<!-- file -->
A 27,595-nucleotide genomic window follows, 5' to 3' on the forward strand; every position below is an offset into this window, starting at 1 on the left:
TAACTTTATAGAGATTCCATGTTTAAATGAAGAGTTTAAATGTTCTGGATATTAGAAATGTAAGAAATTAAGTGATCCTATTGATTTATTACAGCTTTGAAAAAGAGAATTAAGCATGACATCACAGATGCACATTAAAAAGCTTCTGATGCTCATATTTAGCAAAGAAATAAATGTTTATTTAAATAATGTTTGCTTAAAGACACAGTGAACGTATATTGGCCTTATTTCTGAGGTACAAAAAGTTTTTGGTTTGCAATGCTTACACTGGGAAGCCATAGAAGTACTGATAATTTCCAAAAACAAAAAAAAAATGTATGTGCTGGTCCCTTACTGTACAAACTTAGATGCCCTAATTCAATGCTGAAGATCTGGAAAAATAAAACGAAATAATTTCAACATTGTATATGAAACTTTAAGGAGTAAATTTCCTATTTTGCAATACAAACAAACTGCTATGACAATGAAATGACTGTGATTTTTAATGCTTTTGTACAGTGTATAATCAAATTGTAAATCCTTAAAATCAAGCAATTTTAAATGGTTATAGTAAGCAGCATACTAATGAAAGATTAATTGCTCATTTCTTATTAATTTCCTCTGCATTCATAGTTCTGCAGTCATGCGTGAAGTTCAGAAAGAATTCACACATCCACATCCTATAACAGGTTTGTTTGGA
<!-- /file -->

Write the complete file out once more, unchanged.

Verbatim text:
A 27,595-nucleotide genomic window follows, 5' to 3' on the forward strand; every position below is an offset into this window, starting at 1 on the left:
TAACTTTATAGAGATTCCATGTTTAAATGAAGAGTTTAAATGTTCTGGATATTAGAAATGTAAGAAATTAAGTGATCCTATTGATTTATTACAGCTTTGAAAAAGAGAATTAAGCATGACATCACAGATGCACATTAAAAAGCTTCTGATGCTCATATTTAGCAAAGAAATAAATGTTTATTTAAATAATGTTTGCTTAAAGACACAGTGAACGTATATTGGCCTTATTTCTGAGGTACAAAAAGTTTTTGGTTTGCAATGCTTACACTGGGAAGCCATAGAAGTACTGATAATTTCCAAAAACAAAAAAAAAATGTATGTGCTGGTCCCTTACTGTACAAACTTAGATGCCCTAATTCAATGCTGAAGATCTGGAAAAATAAAACGAAATAATTTCAACATTGTATATGAAACTTTAAGGAGTAAATTTCCTATTTTGCAATACAAACAAACTGCTATGACAATGAAATGACTGTGATTTTTAATGCTTTTGTACAGTGTATAATCAAATTGTAAATCCTTAAAATCAAGCAATTTTAAATGGTTATAGTAAGCAGCATACTAATGAAAGATTAATTGCTCATTTCTTATTAATTTCCTCTGCATTCATAGTTCTGCAGTCATGCGTGAAGTTCAGAAAGAATTCACACATCCACATCCTATAACAGGTTTGTTTGGA